15 Dec 6 environmental wins from 2021 to uplift your spirits
6 environmental wins from 2021 to uplift your spirits
6 environmental wins from 2021 to uplift your spirits
By Emily Jerome
It’s safe to say that 2021 was a challenging year, but it wasn’t all bad. As we head into 2022, here are 6 environmental wins to uplift your spirits and give you hope for the coming year.
1. First river in Canada granted legal personhood
The Muteshekau Shipu (also known as the Magpie River) begins its life at the Labrador border, gaining strength as it travels through the rugged terrain of eastern Quebec before draining into the St. Lawrence River. To the Innu of Ekuanitshit, this remote river holds great cultural significance. It also draws white water paddlers and rafters worldwide. But, a proposed hydroelectric dam sparked a decade-long battle to protect this river. In February 2021, the Magpie River was granted legal personhood. The river now holds nine rights, including the right to live, exist and flow, the right to maintain its natural biodiversity and the right to be protected from pollution. This pivotal achievement reflects the Indigenous worldview that nature is sentient. As Chief Pie(accent)tacho told The Narwhal, “The vision of the Innu is that Nature is living. Everything is alive.”
2. Reintroduction of plains bison to historical ranges
Plains bison populations once overflowed throughout the prairies, but by 1888, this iconic species was decimated. Slowly but surely, plains bison are reclaiming their historical ranges. Earlier this year, six plains bison arrived in Waterton Lakes National Park to begin the reintroduction process following the 2017 Kenow Wildfire. In a private ceremony, Blackfoot Elders from Kainai Nation, Piikani Nation and Siksika Nation blessed the four female and two male plains bison. One week prior, the Blood Tribe welcomed back plains bison to form the foundation of the Kainai Herd. As Leroy Little Bear, a Blood Tribe member, University of Lethbridge professor and Order of Canada recipient told the Calgary Herald about the reintroductions, “it helps us revitalize our culture and for our young generation coming up it’s so important for them to see buffalo because of those cultural connections.”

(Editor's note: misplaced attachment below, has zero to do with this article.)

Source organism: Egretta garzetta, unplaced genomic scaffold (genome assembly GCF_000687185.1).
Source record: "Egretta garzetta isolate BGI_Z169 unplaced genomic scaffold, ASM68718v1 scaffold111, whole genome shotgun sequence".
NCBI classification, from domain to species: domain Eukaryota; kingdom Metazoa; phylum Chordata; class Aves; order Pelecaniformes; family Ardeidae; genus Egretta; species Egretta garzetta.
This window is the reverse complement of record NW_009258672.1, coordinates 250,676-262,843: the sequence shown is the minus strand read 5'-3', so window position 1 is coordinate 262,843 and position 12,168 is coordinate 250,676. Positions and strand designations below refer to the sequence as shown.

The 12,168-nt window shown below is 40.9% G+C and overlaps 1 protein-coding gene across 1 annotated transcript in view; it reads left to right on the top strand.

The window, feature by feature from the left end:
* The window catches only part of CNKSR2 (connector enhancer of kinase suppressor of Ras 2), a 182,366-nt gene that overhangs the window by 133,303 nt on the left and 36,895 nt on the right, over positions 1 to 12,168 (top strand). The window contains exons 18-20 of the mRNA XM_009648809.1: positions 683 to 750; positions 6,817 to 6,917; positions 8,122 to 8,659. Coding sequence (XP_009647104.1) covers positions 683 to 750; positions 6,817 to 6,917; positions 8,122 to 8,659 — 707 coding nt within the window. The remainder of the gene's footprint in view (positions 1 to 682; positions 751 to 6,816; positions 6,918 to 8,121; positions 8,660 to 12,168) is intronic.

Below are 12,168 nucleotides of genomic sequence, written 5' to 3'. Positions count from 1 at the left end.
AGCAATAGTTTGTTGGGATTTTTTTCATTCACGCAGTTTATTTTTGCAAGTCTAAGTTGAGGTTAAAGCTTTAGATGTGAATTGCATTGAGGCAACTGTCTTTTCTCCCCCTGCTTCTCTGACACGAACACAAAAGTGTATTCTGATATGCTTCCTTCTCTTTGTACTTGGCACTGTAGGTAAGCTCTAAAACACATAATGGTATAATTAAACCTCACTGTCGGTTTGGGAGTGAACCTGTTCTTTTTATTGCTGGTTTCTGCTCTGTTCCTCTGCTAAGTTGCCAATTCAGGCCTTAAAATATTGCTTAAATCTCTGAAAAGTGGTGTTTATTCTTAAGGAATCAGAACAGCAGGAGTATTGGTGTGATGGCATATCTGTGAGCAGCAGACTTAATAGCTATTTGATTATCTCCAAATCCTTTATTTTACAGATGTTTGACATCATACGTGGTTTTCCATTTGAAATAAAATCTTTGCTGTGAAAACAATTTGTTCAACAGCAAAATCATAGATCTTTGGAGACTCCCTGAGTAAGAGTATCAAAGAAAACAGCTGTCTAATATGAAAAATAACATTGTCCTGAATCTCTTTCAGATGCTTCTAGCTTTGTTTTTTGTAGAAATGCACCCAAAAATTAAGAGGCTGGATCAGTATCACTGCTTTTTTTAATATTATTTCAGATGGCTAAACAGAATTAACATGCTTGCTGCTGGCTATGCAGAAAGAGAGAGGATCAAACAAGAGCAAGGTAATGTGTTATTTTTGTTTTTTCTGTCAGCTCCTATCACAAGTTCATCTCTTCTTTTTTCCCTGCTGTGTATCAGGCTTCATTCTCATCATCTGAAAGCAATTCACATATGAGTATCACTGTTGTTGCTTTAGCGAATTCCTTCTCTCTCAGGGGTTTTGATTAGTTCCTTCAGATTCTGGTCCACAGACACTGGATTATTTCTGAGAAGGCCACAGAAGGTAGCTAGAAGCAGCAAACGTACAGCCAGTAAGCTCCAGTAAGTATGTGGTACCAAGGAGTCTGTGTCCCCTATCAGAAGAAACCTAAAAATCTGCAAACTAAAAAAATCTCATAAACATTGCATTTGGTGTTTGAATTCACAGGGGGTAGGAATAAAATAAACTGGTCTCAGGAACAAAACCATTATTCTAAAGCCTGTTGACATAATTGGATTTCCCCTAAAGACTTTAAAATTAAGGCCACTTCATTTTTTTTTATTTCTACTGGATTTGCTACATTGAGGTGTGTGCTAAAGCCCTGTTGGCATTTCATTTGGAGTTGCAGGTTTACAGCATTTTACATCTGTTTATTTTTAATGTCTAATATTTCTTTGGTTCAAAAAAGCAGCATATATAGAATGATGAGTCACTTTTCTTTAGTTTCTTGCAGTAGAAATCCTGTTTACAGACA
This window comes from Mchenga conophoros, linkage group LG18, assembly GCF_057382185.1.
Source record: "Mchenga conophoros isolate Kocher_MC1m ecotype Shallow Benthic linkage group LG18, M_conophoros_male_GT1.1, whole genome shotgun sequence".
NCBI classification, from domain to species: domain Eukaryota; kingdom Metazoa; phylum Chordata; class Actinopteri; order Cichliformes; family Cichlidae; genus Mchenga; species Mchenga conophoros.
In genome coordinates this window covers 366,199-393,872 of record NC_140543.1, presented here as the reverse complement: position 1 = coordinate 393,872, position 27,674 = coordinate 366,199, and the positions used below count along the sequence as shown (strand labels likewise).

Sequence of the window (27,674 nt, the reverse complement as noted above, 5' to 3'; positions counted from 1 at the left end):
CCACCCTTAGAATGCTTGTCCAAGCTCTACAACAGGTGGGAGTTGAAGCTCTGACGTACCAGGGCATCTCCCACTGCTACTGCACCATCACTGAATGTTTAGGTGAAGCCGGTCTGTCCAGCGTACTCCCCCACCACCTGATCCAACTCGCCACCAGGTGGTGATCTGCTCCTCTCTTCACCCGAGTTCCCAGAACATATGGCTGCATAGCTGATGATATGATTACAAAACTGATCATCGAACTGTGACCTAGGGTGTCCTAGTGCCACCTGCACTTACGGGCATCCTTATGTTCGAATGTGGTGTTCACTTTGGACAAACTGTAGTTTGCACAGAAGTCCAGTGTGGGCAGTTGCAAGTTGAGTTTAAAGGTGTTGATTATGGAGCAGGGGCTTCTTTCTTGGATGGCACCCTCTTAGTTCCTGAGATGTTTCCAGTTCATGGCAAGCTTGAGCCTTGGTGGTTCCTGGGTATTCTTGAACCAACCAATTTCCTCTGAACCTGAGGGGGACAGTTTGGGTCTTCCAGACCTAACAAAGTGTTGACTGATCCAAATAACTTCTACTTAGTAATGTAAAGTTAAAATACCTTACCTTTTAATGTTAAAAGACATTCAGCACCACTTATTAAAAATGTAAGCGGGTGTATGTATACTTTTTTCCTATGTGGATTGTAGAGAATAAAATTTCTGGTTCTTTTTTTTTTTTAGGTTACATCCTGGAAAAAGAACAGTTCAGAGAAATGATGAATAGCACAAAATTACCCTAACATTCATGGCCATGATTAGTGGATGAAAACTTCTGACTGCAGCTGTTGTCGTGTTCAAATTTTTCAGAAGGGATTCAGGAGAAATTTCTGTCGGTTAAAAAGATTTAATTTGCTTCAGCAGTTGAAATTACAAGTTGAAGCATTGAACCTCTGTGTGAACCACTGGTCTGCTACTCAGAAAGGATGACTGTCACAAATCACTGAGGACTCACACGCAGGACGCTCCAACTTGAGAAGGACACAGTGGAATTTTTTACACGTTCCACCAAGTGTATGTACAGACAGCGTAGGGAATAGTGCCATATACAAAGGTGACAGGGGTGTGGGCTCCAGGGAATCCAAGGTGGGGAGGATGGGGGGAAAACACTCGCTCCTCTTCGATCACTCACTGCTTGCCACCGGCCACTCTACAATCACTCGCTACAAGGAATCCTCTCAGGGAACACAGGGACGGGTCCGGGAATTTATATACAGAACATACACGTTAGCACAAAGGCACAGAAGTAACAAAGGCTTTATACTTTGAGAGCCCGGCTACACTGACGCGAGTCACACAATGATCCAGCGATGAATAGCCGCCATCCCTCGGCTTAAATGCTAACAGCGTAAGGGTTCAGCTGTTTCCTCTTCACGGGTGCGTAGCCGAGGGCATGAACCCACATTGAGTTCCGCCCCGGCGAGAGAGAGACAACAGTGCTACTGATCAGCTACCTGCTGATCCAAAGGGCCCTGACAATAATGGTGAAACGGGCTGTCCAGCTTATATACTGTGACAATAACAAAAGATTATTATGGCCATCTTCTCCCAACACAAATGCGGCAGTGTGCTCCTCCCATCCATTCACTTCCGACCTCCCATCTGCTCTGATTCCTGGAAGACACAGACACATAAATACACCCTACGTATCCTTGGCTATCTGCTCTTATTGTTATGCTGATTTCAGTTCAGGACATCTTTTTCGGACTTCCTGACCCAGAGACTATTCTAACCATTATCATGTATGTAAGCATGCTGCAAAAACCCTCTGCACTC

3. Discovery of underground powerhouses for carbon storage
Thick stands of boreal forest and ancient old-growth canopies often come to mind when thinking about carbon-rich ecosystems. Following new research, it turns out that a vast amount of carbon is buried in Canada’s soil. According to a report by WWF-Canada, in partnership with McMaster University, 95% of carbon is stored within the top metre of soil with the remaining amount found in plant material including trees. Manitoba and Ontario claim first and second place for soil carbon by a generous margin. This is thanks to the Hudson and James Bay Lowlands, the largest peatland system in Canada and second-largest in the world. Since carbon-rich areas have now been identified, this can help guide the creation of protected areas and Indigenous Protected and Conserved Areas (IPCAs). “Knowing where carbon is stored in Canada allows us to strategically protect and manage the right places,” said Megan Leslie, WWF-Canada President and CEO.
4. Monumental investment into Indigenous-led conservation
With long-standing relationships with and ancient knowledge of the land, Indigenous peoples are championing conservation and gaining recognition within Canada. In August 2021, the Government of Canada announced the largest federal investment into Indigenous-led conservation to date. Over the next five years, $340 million will fund the Indigenous Guardians program and help establish more Indigenous Protected and Conserved Areas (IPCA’s). Not only will this allow Indigenous communities to continue and expand their conservation efforts, but it will also push Canada forward in achieving its target of protecting 30 percent of water and land by 2030. Learn how you can become an ally of Indigenous-led conservation from the Land Needs Guardians.
5. River otters are on the rebound in P.E.I.
Since the early 1900s, river otters have been locally extinct, otherwise known as extirpated, from Prince Edward Island due to habitat loss, poaching and trapping. But, whisperings of the return of river otters to this east coast island have been confirmed. Throughout the summer, Kensington North Watersheds Association captured images of river otters frolicking waterside using their trail cameras. As provincial wildlife biologist Garry Gregory told CBC, “It will take, you know, multiple generations to establish itself to a kind of a viable, sustainable level.” Although the population is estimated to only be a few dozen and considered vulnerable, this is a positive first step in re-integrating this native species into the P.E.I. ecosystem after a century-long absence.
6. Átl’ka7tsem/Howe Sound becomes a UNESCO Biosphere Reserve
Extending from the City of Vancouver to the rock-climbing mecca of Squamish, Átl’ka7tsem/Howe Sound is a network of fjords abounding with biodiversity from its deep-sea channels to its lush mountain peaks. But, it hasn’t always been this way. Howe Sound has faced its fair share of industrial contamination and habitat degradation. In 2021, Howe Sound, the traditional territory of the Skwxwú7mesh and Coast Salish people, became Canada’s 19th UNESCO Biosphere Reserve. With the aim of nature and people thriving together, biosphere regions are “models for sustainable development, implementing the United Nations Sustainable Development Goals through collaboration and engagement across communities and sectors.” Recognized as an ecologically significant region, the 218,723 hectares (84% terrestrial and 16% marine) of Howe Sound Biosphere Region will focus on (1) conservation and protection of biodiversity, (2) sustainable development and education and (3) research and monitoring.